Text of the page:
To help you sort through the clutter of asteroid-related news, we compiled a selection of the most interesting pieces from the past couple of days. We start our news digest with a story about one of our longest-standing partners:
Asteroid (10707) Prunariu
Last April, one of our earliest supporters and Asteroid Day ambassador, Dumitru-Dorin Prunariu, first and only Romanian cosmonaut, 103rd human in outer space, recipient of the Hero of Romania and Hero of the Soviet Union awards and founding member of the Association of Space explorers (ASE), had an asteroid named after him: (10707) Prunariu. The asteroid – discovered all the way back on October 24, 1981 – measures 6 km in diameter and completes its orbit around the sun every 1,385 days. At the closest, in 2131, it passes Earth at 0.87 AU. We would like to extend our congratulations to our long-standing friend and supporter and are looking forward to welcoming him in Luxembourg on June 30!
For more on this story, read the Romanian National News Agency’s full report.
Planetary Defense Conference
This entire week will be marked by the fifth bi-annual Planetary Defense Conference, taking place from May 15-19 at the National Museum of Emerging Science and Innovation in Tokyo. Organised by the International Academy of Astronautics, the conference brings together experts to discuss and evaluate the threats asteroids pose to Earth, and look for actions that might be take to deflect such an object. A hypothetical NEO/Earth impact emergency scenario will take centre stage with participants responding to an imagined asteroid of about 100-250 meters crossing paths with Earth in 2027 with a 1% chance of impact. The organisers encourage participants to use the findings of this exercise in future papers. We will try and report on the outcome in the coming days. If you want to follow the exercise scenario’s as it develops, visit the page dedicated to the encounter with fictional asteroid 2017 PDC.
You can find the PDC’s detailed programme here. The entire conference is also being live streamed on YouTube where previous panels are uploaded as well, so you don’t need to worry about missing out on anything!
The Day the Dinosaurs Died on the BBC
Last Monday, the BBC aired The Day The Dinosaurs Died, a documentary about new findings relating to the Chicxulub crater formed by the asteroid at the core of the Cretaceous-Paleogene mass extinction event. For our readers in the UK, the documentary is available online on the BBC iPlayer for another 26 days. The documentary follows scientists who believe the 15km-wide asteroid that lead to the extinction of the dinosaurs could not have hit a worse place on Earth. They base these findings on rock recovered from under the Gulf of Mexico that were hit by the asteroid 66 million years ago, showing that the impact location was at least as important as the size of the asteroid. “An impact in the nearby Atlantic or Pacific oceans would have meant much less vaporised rock – including the deadly gypsum. The cloud would have been less dense and sunlight could still have reached the planet’s surface, meaning what happened next might have been avoided.” If you live outside of the UK and want to read up on some of the new insights presented in the documentary, follow this link.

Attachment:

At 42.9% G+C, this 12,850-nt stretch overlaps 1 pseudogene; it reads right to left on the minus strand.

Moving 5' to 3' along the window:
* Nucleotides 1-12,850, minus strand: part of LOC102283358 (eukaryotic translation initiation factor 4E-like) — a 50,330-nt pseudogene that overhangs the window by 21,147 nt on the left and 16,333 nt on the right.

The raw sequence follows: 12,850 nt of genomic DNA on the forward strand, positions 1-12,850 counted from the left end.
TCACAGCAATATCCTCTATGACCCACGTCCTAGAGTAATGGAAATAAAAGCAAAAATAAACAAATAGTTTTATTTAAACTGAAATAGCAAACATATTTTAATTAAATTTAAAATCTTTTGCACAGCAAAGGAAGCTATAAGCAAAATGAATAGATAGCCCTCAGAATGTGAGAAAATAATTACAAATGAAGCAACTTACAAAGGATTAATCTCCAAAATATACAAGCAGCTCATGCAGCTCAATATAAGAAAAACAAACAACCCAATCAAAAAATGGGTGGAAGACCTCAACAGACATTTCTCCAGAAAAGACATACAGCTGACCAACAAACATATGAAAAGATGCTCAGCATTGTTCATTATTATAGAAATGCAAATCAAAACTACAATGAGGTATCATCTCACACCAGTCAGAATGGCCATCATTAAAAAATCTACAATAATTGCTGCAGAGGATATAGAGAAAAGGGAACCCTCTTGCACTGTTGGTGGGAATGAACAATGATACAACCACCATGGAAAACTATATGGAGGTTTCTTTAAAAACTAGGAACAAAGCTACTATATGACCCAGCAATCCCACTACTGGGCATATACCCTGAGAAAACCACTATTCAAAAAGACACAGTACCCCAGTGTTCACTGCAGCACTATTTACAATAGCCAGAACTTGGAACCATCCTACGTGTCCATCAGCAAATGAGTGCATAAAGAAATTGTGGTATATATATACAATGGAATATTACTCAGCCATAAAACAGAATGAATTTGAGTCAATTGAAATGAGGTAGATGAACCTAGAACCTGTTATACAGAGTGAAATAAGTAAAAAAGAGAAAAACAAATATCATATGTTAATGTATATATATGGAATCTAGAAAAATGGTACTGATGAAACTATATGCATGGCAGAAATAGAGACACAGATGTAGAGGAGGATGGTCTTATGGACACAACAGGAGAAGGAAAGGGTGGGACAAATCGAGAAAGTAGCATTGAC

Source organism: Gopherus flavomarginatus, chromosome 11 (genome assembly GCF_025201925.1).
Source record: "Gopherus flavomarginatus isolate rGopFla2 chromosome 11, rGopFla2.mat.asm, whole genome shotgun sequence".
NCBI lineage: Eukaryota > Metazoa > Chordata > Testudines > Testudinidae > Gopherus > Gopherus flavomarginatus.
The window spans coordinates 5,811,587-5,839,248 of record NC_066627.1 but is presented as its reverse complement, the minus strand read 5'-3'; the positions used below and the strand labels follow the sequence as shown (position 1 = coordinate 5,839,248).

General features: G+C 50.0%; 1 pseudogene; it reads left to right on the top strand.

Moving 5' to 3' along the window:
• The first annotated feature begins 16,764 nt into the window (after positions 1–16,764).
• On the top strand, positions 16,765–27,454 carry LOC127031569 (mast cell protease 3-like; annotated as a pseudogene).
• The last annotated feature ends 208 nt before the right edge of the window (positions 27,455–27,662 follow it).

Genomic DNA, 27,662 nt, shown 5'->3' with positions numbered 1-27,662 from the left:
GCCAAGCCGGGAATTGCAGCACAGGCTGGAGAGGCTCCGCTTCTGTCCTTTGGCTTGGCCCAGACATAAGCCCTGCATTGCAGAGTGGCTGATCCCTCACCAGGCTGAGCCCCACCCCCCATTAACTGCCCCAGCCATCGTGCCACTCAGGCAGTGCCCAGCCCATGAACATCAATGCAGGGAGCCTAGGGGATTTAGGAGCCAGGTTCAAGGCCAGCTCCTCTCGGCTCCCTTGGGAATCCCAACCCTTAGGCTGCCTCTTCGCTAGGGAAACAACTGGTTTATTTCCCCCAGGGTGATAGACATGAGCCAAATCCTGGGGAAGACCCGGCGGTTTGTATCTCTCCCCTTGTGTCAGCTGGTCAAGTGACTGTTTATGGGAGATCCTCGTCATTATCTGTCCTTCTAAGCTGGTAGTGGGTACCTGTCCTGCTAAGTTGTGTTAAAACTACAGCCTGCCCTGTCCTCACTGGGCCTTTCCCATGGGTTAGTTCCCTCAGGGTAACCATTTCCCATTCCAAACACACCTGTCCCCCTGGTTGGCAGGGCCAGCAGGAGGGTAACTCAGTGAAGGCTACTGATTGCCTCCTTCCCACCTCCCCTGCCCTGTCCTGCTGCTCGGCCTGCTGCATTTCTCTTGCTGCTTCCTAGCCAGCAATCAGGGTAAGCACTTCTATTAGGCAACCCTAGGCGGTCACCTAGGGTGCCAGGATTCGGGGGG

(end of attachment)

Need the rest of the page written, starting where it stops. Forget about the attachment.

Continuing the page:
Future Chinese Asteroid Mission
China Daily, the largest English-speaking Chinese newspaper, reports that the China National Space Administration is currently planning on to conduct an asteroid exploration mission between 2020 and 2025. No target asteroid has been determined as of yet, but according to Xu Weibiao, a researcher at the Chinese Academy of Sciences, the objective is clear: Besides scouting for resource-rich extraterrestrial mining outposts or bases for interplanetary travel, a technologically challenging asteroid mission can help us explore the origins of the solar system and help “researchers understand the physical and chemical traits of asteroids, which could lead to preventing collisions with Earth.” According to Xu, humankind must study asteroids “so we can work out how to break the dangerous ones or change their routes”.
Roscosmos to launch Cosmic Patrol
Over the course of the next 3 to 5 years, scientists at Russian space agency Roscosmos are planning on launching at least three satellites based on the Mikhailo Lomonosov satellite (equipped with systems to detect cosmic rays, UV and X-Ray telescopes as well as optic cameras of super-wide field of vision) sent to space last year. The initiative’s goal is to function as a so-called “cosmic patrol” to monitor threats from space, and study phenomena including asteroids in near-Earth orbits. This while Roscosmos operates under increasing financial pressure, its funding slashed by 30% until 2025 due to the financial crisis in Russia. Newsweek has more on this.
Are you interested in seeing such a news digest on a more regular basis? Or do you have some news of your own to share? Let me know in the comments below or drop me an e-mail to firstname.lastname@example.org!